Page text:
Laura Pidcock, who was tipped as a successor to Mr Corbyn before losing her seat at the election, said the former prime minister’s legacy “hangs around this party like a millstone”.
She claimed that voters in her constituency, which was won by the Tories, had often cited Mr Blair as a reason for not voting for her.
Ms Pidcock was defending a majority of 8,792 in the North East Durham constituency, which had held by Labour since 1950, but lost out after a major swing to the Conservatives.
The lowest majority held by a Labour MP in the constituency during Mr Blair’s time as leader was 13,443.
Ms Pidcock posted on Twitter: “Vital to learn the lessons of Labour’s [general election] defeat. However, the answers will not be found at the door of New Labour’s architects. Blair’s legacy still hangs around this party like a millstone, especially in the North East. I heard it time and time again.”
Her post was shared by her former chief of staff, Ben Sellers, who wrote: “Absolutely bang on. The really hilarious thing is propagandists for the New Labour project, laying into the members [of] Labour as it stands, thinking that we were born yesterday. We know they want to take us back. It’s not happening, not with 500,000 of us. Sorry about that.”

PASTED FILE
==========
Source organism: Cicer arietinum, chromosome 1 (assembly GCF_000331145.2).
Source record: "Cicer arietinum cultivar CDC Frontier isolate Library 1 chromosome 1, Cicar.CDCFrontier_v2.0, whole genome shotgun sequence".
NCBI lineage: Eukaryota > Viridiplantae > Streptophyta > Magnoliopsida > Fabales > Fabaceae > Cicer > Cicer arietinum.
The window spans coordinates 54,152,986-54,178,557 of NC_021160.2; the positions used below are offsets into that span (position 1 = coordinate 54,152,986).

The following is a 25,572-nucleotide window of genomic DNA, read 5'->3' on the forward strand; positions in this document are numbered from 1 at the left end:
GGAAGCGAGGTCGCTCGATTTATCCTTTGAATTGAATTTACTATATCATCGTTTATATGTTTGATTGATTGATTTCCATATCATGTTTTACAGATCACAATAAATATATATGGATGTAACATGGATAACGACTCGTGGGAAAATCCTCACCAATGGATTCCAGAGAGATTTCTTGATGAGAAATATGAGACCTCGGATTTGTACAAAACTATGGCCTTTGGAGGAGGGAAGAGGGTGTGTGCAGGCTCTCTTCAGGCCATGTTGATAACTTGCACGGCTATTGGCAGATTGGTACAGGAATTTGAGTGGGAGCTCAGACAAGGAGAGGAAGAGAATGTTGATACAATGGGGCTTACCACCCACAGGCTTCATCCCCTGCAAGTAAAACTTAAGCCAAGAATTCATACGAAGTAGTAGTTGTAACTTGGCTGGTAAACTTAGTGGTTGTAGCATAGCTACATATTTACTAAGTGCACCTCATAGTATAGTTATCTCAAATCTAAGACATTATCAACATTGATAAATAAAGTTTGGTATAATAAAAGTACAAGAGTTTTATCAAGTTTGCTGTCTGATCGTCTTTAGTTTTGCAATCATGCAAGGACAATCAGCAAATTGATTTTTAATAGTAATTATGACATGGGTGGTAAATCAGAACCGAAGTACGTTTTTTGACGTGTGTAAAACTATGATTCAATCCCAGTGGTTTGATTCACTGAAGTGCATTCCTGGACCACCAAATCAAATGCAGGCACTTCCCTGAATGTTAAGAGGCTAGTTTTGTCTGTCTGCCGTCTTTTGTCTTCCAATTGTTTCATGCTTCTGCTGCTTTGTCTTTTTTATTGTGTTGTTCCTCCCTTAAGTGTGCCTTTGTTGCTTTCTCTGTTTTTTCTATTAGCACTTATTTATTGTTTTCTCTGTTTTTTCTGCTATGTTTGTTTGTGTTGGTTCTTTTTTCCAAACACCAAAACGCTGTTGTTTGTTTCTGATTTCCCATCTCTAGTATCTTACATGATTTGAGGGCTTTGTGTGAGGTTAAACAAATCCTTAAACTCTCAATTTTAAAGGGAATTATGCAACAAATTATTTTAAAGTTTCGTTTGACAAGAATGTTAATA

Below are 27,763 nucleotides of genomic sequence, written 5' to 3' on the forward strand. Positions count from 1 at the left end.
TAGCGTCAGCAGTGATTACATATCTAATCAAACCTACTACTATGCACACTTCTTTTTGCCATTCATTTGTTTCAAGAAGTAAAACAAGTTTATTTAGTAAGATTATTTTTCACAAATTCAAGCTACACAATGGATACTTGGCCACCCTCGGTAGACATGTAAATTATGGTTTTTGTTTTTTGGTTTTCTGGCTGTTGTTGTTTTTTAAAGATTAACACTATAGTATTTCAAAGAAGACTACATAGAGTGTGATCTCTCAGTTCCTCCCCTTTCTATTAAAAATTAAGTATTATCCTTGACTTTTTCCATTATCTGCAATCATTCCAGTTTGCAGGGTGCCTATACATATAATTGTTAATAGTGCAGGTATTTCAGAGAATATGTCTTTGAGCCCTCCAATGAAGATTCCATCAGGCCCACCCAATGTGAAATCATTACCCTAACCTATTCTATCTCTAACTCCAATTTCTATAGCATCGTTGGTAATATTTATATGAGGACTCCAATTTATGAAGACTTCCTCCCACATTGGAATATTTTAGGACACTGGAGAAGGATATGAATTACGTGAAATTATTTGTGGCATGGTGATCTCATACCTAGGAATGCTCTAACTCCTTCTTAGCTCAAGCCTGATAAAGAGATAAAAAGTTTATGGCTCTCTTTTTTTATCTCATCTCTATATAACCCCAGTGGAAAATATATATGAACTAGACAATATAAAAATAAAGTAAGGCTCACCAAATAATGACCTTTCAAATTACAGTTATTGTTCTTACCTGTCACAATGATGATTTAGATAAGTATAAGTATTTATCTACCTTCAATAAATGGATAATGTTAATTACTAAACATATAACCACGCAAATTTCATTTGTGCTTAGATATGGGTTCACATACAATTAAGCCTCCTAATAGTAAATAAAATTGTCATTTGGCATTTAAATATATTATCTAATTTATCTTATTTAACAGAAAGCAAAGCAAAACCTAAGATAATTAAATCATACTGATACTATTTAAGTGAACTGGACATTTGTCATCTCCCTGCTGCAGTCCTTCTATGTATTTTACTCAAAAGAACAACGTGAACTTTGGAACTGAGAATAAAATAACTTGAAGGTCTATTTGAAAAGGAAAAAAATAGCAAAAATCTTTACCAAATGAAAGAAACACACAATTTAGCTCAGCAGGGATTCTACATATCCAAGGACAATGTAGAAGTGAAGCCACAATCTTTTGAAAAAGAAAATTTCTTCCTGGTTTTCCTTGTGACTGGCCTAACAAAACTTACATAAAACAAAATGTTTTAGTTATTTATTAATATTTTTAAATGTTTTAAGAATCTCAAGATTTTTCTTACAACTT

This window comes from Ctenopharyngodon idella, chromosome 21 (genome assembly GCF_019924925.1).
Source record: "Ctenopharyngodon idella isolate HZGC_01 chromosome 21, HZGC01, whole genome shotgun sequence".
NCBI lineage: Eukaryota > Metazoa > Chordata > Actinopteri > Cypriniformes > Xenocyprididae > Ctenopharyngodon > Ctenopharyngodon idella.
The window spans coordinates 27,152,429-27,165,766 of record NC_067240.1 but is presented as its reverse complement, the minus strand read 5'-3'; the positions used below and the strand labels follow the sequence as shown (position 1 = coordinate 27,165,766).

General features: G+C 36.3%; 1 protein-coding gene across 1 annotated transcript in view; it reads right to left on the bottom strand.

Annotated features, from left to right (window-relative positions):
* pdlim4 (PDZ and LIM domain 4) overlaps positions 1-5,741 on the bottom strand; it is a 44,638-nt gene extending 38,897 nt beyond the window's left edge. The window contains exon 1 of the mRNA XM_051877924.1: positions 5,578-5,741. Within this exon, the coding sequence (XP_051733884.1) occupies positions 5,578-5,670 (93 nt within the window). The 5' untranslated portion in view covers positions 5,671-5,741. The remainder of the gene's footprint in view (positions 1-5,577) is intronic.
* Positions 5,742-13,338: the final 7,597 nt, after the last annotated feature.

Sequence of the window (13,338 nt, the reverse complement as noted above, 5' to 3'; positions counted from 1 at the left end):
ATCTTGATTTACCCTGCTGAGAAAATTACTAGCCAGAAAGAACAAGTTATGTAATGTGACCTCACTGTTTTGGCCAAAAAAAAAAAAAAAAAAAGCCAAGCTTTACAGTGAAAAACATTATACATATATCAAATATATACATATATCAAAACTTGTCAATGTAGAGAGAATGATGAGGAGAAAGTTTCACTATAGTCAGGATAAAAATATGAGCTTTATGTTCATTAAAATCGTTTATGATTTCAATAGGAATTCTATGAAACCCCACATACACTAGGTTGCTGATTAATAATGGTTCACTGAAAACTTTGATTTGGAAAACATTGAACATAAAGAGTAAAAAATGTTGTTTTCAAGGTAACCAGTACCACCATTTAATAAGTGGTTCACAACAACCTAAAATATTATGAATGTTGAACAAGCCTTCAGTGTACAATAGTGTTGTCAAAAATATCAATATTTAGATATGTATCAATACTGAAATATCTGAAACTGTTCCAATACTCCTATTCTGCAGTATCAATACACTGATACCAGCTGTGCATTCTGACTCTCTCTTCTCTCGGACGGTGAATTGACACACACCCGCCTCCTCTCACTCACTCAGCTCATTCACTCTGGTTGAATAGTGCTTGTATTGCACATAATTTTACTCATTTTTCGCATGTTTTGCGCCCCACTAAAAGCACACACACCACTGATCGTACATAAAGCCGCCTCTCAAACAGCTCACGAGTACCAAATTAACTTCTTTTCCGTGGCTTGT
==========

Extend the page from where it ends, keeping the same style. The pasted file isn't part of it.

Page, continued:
He said that mistakes had been made under Mr Corbyn but that “some of the longer term causes of our defeat were down to New Labour and Blair’s record”.
Ms Pidcock was responding to an article by Mr Blair in which he warned that Labour must “renew itself as the serious, progressive, non-conservative competitor for power in British politics” or else “retreat from such an ambition, in which case it will be replaced”.
Her comment drew mockery from other former Labour MPs.
Tom Blenkinsop, the MP for Middlesbrough South and East Cleveland until 2017, wrote: “Safe Parliamentary seat lost 2019. Safe Northumberland council seat lost 2017. All under Corbyn’s period of leadership….bloody Tony Blair!”
Former Copeland MP Jamie Reed asked: “Have you learned nothing Laura?”
Polls suggest that Mr Corbyn was the biggest reason for former Labour voters abandoning the party. Thirty-seven per cent of Labour defectors mentioned the party leadership, while 21 per cent cited the party’s Brexit policy and 6 per cent did not like its economic agenda.